Harriet Schultz has worked as a journalist for decades — for national magazines, a university news service and a local weekly, as well as freelancing.

A few years ago, she tried a novel. The result is “Legacy of the Highlands,” a suspense novel with quite a bit of romance and a few fairly steamy scenes. It involves a murder and some international intrigue about Scottish independence, and is a good read.

After the novel was finished, Schultz discovered that getting the book out was still a full-time job. After trying to get an agent for a couple of years, she self-published, which involved a lot of marketing work.

The print version of the book is available at a number of local bookstores, including Longfellow Books in Portland, Nonesuch Books in South Portland, The Book Review in Falmouth and Sherman’s Books, with four Maine locations.

It’s also sold online as an e-book.

 

Q: You have been a reporter for decades. Why fiction now?

A: I had been a journalist pretty much steadily, except for when raising our kids when they were really young.

I started at Harper’s and Time and then the Stanford University News Bureau, and then The Forecaster. I just wanted a new channel. I never tried to write fiction. I’m not one of those people who has been writing stories since I was a kid. I didn’t know whether I had a story in me, so it was almost a lark — just something I wanted to try.

 

Q: How did you pick the Scottish independence theme?

A: We had visited Scotland for the first time many years ago and were struck by the country and its beauty, but I didn’t know much about its history. But I read Diana Gabaldon’s “Outlander” series, a fairly well-known series, and that contains a lot of history, so I learned about such things as the Battle of Culloden. And then I picked up this postcard which had a part of the Declaration of Arbroath (for Scottish independence) saying, “for as long as but a hundred of us remain alive, never will we on any conditions be brought under English rule.”

That quote started resonating with me, and that is where the group of 100 and the whole Scottish independence theme kind of invaded my mind.

It is kind of timely now with the coming referendum on Scottish separation from England, but I didn’t know that at the time.

 

Q: This is a combination of adventure and romance. Why the mix, and what do you call it?

A: That’s a good question. Part of the reason I couldn’t get an agent is that I couldn’t put a label on it. “Contemporary romantic suspense” is the closest label that I can find for it.

I am very pleased that a surprising number of men have told me that they love this book. I thought this would have some appeal for men, but it is more of a book for women.

 

Q: Is there a sequel or something else?

A: I just finished writing a short story that is a prequel of the book, and which I am doing mostly for promotional purposes. With e-books, you almost have to offer something free, which I use to direct them to the book.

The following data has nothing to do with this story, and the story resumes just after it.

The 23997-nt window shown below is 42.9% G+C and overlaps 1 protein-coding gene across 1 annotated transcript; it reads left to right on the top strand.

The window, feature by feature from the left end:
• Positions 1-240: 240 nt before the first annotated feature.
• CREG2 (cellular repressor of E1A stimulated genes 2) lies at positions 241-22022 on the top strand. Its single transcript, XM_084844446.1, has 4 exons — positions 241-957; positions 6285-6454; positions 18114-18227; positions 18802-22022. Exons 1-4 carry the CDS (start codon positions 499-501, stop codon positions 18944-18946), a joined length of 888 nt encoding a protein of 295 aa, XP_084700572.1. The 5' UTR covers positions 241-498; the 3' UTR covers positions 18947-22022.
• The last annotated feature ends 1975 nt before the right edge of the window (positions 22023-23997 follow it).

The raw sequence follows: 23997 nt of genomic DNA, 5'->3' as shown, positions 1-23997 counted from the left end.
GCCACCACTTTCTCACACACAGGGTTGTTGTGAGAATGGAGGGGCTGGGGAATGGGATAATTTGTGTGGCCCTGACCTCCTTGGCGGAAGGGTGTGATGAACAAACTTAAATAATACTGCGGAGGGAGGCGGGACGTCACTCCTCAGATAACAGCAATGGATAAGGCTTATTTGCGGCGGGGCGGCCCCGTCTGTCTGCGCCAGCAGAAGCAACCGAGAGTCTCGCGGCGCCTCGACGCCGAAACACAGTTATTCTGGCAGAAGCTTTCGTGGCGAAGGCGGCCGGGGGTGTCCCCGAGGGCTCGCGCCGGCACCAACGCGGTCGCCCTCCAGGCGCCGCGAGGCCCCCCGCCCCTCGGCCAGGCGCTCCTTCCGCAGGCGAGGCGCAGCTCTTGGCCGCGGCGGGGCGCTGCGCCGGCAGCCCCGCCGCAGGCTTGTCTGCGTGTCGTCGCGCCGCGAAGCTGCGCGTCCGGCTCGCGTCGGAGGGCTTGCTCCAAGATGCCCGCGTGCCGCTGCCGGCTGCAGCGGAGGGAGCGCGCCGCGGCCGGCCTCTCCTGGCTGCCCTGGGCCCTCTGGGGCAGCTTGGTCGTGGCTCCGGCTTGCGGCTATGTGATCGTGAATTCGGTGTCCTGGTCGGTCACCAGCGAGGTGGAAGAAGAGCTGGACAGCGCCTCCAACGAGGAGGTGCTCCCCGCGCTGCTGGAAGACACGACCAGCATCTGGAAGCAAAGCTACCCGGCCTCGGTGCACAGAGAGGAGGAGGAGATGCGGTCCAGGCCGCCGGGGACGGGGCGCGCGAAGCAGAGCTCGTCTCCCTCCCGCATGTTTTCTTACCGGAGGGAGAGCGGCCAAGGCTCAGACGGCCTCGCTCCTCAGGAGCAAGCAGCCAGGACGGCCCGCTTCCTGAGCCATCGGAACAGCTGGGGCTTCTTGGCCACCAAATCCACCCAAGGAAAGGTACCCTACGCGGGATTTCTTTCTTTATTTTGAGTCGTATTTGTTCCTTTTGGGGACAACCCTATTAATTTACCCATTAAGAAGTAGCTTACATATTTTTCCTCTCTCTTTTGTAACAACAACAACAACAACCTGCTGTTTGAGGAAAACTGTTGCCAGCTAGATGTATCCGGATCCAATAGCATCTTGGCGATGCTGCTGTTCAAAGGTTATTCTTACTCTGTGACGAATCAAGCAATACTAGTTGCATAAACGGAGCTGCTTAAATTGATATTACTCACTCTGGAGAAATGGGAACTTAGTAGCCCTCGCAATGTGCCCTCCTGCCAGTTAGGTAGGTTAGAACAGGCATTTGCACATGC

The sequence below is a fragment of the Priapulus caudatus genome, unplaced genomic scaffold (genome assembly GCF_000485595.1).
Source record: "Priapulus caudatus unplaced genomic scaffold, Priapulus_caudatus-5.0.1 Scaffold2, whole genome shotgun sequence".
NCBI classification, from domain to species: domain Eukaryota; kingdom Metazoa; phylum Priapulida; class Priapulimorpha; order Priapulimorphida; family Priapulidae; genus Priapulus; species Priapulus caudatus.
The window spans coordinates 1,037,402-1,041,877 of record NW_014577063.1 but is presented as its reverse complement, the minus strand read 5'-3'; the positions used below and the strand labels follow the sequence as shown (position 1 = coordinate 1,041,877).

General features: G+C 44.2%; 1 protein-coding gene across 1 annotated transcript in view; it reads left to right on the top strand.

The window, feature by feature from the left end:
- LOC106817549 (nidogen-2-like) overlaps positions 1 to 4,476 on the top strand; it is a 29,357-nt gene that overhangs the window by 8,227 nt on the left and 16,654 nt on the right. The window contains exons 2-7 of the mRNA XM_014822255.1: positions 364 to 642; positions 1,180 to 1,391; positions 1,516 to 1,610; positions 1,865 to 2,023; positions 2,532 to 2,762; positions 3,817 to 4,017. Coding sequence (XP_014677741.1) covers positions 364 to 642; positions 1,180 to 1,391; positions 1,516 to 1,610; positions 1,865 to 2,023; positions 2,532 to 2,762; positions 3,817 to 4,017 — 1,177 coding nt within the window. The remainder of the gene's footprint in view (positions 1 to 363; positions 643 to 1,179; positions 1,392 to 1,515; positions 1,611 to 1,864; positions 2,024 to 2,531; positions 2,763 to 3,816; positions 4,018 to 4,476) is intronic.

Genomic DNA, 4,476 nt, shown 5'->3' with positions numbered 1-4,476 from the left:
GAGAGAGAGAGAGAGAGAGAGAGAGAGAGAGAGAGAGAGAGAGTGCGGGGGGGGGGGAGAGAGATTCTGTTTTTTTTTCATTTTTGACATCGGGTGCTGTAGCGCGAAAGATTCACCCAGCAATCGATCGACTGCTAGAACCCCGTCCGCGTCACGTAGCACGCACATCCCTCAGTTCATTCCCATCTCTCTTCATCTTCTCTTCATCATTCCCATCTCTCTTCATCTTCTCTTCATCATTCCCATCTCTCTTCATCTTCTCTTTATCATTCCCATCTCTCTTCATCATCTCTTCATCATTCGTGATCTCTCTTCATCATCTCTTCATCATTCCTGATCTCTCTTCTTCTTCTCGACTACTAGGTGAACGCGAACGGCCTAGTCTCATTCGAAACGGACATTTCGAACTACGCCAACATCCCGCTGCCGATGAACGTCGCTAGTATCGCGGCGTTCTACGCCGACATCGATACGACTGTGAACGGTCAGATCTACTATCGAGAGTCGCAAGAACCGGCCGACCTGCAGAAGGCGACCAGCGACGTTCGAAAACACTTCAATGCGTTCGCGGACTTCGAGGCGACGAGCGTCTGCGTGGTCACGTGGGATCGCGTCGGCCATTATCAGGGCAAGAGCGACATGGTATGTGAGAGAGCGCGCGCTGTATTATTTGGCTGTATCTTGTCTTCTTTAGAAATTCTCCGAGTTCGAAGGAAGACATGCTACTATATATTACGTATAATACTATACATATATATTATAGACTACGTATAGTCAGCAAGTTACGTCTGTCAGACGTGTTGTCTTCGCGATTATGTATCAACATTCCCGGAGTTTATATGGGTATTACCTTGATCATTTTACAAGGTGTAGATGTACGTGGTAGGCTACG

And I’m about 30,000 words into the sequel for this, which I didn’t plan, but readers and reviewers say they want one. So it is probably a good idea to deliver it.

I think the characters still have something more to say, but I don’t think I can do more than the second one.

 

Q: I know self-publishing is easy now — but is it profitable? What is the process, and how much work is it?

A: You have a million hats on, because there are so many books out there, and the competition is fierce. Unless you find a way to make readers aware of your work, it can be the best book in the world and no one will know about it.

You have to be on various reader websites online and Facebook and Twitter, and join the professional groups. It is a full-time job selling the book after you have written it.

It is very great that local bookstores have stocked it, because there are still a lot of people who want to hold a book in their hands and don’t want an e-book.

I have had some success and had more than 20 reviews done on it, and out of five stars, it gets a 4.7 rating. True, some of them are from people I know. But there are a lot of new reviewers and book bloggers who are making e-books by independent authors known to readers.

I feel fortunate that a USA Today blog reviewed my book and gave it a favorable review.

A lot of newspapers won’t even look at self-published books. But more established writers are self-publishing, because you have more control if you self-publish.

 

Q: Did you have an editor or other hired help?

A: I had someone who was a copy editor go over it, but a lot of the editing was done by me over the two-year period while I tried to get an agent.

I had two or three people — writers — go over it, and they caught a lot of stuff.

I did hire a cover artist and paid someone to format the book, because that is beyond my technical abilities.

Tom Atwell is a freelance writer who lives in Cape Elizabeth. He can be contacted at 767-2297 or at:

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